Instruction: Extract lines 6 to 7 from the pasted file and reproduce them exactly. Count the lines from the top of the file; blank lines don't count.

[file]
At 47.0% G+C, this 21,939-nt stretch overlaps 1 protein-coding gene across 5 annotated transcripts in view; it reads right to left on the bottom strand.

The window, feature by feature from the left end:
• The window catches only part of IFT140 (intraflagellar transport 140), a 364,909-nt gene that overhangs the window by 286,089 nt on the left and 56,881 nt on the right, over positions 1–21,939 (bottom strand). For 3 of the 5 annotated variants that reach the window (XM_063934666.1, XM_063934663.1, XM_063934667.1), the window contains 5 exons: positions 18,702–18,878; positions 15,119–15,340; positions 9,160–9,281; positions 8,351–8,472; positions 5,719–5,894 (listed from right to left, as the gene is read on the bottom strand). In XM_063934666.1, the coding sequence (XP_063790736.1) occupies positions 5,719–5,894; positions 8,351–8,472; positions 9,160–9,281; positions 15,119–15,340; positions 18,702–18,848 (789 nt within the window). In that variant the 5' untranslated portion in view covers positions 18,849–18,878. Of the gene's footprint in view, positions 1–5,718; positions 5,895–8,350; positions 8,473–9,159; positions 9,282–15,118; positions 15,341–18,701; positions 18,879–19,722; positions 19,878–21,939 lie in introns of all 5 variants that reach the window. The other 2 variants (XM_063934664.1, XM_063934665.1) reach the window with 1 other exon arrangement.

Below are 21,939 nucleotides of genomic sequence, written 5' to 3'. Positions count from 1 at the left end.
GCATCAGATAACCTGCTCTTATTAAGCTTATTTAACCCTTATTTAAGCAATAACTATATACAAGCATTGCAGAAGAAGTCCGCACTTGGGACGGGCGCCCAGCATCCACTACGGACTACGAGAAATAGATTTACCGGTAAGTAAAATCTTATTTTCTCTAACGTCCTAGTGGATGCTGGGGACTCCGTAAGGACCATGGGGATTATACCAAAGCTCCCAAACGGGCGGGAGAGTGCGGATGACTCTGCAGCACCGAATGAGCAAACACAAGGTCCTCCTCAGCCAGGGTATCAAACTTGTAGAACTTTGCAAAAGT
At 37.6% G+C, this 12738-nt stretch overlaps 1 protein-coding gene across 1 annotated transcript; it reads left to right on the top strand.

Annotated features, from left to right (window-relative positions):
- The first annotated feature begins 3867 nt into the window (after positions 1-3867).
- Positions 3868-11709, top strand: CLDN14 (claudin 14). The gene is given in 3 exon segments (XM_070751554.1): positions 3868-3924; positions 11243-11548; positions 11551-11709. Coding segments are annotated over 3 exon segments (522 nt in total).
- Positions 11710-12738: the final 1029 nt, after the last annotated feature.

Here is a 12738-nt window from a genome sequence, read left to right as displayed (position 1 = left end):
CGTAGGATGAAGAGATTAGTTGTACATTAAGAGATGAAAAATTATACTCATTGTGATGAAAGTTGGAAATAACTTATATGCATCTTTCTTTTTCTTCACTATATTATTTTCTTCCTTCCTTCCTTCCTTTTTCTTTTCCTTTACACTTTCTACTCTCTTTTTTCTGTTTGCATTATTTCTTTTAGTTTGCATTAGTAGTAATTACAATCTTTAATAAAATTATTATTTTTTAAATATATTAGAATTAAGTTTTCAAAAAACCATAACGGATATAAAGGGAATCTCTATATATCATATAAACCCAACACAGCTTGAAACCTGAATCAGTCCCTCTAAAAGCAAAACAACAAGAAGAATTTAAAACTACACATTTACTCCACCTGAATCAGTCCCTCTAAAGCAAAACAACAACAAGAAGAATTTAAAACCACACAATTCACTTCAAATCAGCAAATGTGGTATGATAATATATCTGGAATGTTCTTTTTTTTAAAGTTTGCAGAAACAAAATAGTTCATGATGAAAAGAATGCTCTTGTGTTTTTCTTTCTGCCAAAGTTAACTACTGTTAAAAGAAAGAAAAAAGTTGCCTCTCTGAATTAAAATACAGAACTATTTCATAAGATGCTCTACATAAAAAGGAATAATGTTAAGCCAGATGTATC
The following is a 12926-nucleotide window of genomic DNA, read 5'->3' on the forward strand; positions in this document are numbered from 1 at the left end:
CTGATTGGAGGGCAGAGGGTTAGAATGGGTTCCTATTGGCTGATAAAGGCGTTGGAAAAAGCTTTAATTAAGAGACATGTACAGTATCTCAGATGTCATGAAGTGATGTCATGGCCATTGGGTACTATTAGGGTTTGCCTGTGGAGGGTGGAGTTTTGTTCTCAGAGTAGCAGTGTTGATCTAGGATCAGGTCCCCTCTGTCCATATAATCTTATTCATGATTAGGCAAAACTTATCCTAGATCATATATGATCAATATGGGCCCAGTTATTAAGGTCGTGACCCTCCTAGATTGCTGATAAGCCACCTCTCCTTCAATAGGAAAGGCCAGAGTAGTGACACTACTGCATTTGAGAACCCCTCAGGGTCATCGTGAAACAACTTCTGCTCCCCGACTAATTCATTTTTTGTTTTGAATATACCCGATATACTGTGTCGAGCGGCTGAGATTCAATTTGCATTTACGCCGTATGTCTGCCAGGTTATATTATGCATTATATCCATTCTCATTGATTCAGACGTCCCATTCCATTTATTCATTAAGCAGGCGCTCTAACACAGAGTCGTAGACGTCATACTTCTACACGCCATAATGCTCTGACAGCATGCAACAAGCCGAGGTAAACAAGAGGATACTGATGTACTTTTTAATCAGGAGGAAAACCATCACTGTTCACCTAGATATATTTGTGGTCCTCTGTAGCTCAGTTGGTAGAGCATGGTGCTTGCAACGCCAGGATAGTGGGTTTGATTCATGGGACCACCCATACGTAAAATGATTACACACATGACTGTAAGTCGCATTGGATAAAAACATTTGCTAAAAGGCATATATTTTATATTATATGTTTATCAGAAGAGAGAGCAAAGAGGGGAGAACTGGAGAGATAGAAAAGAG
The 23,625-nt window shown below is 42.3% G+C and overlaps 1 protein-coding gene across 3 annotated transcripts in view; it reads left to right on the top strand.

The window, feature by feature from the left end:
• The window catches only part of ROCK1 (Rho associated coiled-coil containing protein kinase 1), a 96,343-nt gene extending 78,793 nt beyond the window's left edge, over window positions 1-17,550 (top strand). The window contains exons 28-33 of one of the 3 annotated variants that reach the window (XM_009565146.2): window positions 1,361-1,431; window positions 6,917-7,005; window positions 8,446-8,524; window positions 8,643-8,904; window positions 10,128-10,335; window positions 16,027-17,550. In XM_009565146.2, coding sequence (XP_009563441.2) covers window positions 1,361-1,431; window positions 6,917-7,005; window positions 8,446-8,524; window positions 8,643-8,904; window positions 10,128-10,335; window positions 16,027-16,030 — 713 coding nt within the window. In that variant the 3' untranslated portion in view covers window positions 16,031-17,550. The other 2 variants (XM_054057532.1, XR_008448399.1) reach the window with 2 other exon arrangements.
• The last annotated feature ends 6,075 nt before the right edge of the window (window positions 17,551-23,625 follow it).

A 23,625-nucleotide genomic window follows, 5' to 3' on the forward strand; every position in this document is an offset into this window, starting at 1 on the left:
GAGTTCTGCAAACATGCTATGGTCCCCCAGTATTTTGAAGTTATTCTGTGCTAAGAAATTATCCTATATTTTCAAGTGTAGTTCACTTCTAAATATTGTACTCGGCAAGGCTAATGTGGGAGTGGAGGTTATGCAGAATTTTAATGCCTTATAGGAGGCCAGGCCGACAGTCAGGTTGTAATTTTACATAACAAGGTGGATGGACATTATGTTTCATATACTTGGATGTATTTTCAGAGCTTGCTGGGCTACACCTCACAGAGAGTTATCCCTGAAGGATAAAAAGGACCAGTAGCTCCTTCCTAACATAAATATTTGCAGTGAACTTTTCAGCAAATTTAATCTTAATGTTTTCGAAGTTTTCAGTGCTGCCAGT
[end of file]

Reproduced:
At 37.6% G+C, this 12738-nt stretch overlaps 1 protein-coding gene across 1 annotated transcript; it reads left to right on the top strand.

Annotated features, from left to right (window-relative positions):